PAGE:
room for self-choosing, and Christian service is simply the ministry of such gift as the individual may have received (cf. Romans 12:4-8). The gifts are diverse (vss. 6, 8-10, 28-30), but all are equally honourable because bestowed by the same Spirit, administered
under the same Lord, and energized by the same God.”
- Scofield refers to the distinction between spiritual gifts and gifted men. “The Spirit gives gifts for service to men, Christ gives the gifted men to the churches” (cf.
Ephesians 4:8, 11, 12; I Corinthians 12:28).
- Albert Barnes said, “There are different endowments conferred on Christians…The design for which he refers to these various endowments is evidently to show those whom he
addressed, that since they are all produced by the same Holy Spirit, have all the same Divine origin, and are all intended to answer some important purpose and end in the Christian church, that therefore none are to be despised; nor is one man to regard himself
as authorized to treat another with contempt. The Spirit has divided and conferred those gifts according to his sovereign will; and his arrangements should be regarded with submission, and the favors which he confers should be received with thankfulness” (Barnes’
- “Administrations” (12:5) means “ministry.” Acts 6:4 says, “But we will give ourselves continually to prayer, and to the ministry of the word.”
- Acts 12:25 says, “And Barnabas and Saul returned from Jerusalem, when they had fulfilled their ministry.”
- “Operations” (12:6) means “workings” (Scofield margin).
- Each Christian has a function to perform in the local church (12:7, 11).
THE MANIFESTATION OF THE GIFTS
- Verse 7 says,
the manifestation of the Spirit is given to every (saved) man to profit withal.” That is, for the profit of everyone in the church.
- Albert Barnes says the gifts “are
to be used for the common good of the church,” and that is how verse 7 is translated in some of the modern versions.
- Verse 8 refers to both “the
word of wisdom,” and “the word of knowledge.” At this time, the New Testament was incomplete.
John Phillips wrote, “This gift (of wisdom) gave the early church access to New Testament truth even though some of it had not yet been formally given by means of the written Word” (Exploring
1 Corinthians). James had already
written his epistle, and Paul had already written I and II Thessalonians, and Galatians.
- The Gospels of Matthew and Mark were in circulation, but not Luke and John.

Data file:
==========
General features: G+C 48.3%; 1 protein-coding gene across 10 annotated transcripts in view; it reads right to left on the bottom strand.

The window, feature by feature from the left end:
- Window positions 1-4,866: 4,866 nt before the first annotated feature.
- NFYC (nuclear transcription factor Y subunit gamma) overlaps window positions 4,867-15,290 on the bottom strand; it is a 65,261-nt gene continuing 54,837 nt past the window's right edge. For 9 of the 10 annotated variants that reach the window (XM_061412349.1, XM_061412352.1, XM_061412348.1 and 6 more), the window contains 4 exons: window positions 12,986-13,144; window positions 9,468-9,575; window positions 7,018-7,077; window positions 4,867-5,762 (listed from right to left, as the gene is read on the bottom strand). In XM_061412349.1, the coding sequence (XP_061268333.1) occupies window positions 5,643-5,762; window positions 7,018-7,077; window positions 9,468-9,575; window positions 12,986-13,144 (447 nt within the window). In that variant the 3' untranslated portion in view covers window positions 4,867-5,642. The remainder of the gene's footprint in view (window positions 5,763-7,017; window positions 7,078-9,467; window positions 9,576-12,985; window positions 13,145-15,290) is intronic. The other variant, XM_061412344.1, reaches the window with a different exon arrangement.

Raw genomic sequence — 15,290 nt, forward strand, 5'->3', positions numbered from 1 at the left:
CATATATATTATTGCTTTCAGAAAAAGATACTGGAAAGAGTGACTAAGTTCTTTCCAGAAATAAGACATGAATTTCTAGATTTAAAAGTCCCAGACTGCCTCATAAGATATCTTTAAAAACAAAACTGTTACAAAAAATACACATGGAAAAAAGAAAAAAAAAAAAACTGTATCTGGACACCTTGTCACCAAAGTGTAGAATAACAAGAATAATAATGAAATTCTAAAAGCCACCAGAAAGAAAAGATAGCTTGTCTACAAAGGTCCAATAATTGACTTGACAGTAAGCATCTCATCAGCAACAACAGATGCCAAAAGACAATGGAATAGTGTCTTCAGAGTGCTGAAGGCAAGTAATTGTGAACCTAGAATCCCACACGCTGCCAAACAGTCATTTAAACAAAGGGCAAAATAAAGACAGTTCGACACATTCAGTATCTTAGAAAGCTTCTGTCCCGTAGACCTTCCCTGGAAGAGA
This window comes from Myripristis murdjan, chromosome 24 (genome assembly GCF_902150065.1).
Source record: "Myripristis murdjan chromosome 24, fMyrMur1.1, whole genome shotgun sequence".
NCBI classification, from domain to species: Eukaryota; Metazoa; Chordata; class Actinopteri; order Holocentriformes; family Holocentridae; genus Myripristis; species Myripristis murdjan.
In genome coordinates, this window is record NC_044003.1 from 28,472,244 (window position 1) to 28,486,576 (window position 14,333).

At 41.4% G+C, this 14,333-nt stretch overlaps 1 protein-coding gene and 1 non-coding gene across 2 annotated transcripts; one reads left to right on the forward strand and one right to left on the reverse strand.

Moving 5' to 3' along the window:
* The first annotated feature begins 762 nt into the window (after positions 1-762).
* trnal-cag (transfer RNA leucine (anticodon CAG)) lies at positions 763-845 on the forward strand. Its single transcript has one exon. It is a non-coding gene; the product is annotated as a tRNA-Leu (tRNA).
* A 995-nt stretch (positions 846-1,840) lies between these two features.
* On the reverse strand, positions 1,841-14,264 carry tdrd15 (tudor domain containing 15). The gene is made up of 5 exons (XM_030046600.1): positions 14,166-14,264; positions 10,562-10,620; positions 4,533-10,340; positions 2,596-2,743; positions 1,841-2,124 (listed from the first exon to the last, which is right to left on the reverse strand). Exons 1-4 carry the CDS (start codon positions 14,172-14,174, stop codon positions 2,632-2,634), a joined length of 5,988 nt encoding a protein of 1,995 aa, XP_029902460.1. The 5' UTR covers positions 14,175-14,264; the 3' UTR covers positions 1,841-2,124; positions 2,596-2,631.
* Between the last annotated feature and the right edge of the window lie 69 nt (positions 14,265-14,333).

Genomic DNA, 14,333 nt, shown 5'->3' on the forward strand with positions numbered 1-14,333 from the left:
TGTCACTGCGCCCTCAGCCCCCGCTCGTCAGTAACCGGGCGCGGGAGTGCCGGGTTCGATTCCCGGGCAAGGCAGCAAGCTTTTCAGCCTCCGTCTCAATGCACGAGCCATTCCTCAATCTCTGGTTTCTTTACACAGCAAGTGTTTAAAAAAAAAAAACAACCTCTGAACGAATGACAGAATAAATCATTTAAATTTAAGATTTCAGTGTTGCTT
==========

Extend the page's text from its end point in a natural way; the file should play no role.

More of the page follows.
- Today all Christians can claim James 1:5 – “If
any of you lack wisdom, let him ask of God, that giveth to all men liberally, and upbraideth not; and it shall be given him.” But this is not the same thing as “the word of wisdom” (12:8).
- A similar gift of the Spirit was “the
word of knowledge” (12:8b). The gifts of wisdom and the word of knowledge were practiced by the early apostles and prophets (cf. 12:28).
- Ephesians 2:20 says the church is built upon the “foundation of the apostles and prophets.” That foundation was laid a long time ago.
- The knowledge referred to in verse 8 is a supernatural knowledge. In I Corinthians 13:8, we are told that knowledge “shall vanish away.”
- Therefore, this knowledge has to mean supernatural or special knowledge from God because knowledge in a general sense will never “vanish away.”
One hundred and fifty years ago, Charles Haddon Spurgeon said this:
Before men had the complete New Testament, they needed those who had special knowledge from God so they would know about God and know what they were to
do and not to do. Today we can study the Bible to know what God has to say. I have heard many fanatical persons say the Holy Spirit revealed this and that to them. Now that is very generally revealed nonsense. The Holy Ghost does not reveal anything fresh
now. He brings old things to our remembrance. ‘He shall teach you all things, and bring all things to your remembrance whatsoever I have told you,’ (John 14:26). The canon of revelation is closed; there is no more to be added. God does not give a fresh
revelation, but he rivets the old one. When it has been forgotten, and laid in the dusty chamber of our memory, he fetches it out and cleans the picture, but does not paint a new one. There are no new doctrines, but the old ones are often revived. It is
not, I say, by any new revelation that the Spirit comforts. He does so by telling us old things over again; he brings a fresh lamp to manifest the treasures hidden in Scripture; he unlocks the strong chests in which the truth had long lain, and he points
to secret chambers filled with untold riches; but he coins no more, for enough is done.
Believer! There is enough in the Bible for thee to live upon forever. If thou shouldest outnumber the years of Methusaleh, there would be no need for
a fresh revelation; if thou shouldest live till Christ should come upon the earth, there would be no necessity for the addition of a single word; if thou shouldest go down as deep as Jonah, or even descend as David said he did, into the belly of hell, still
there would be enough in the Bible to comfort thee without a supplementary sentence.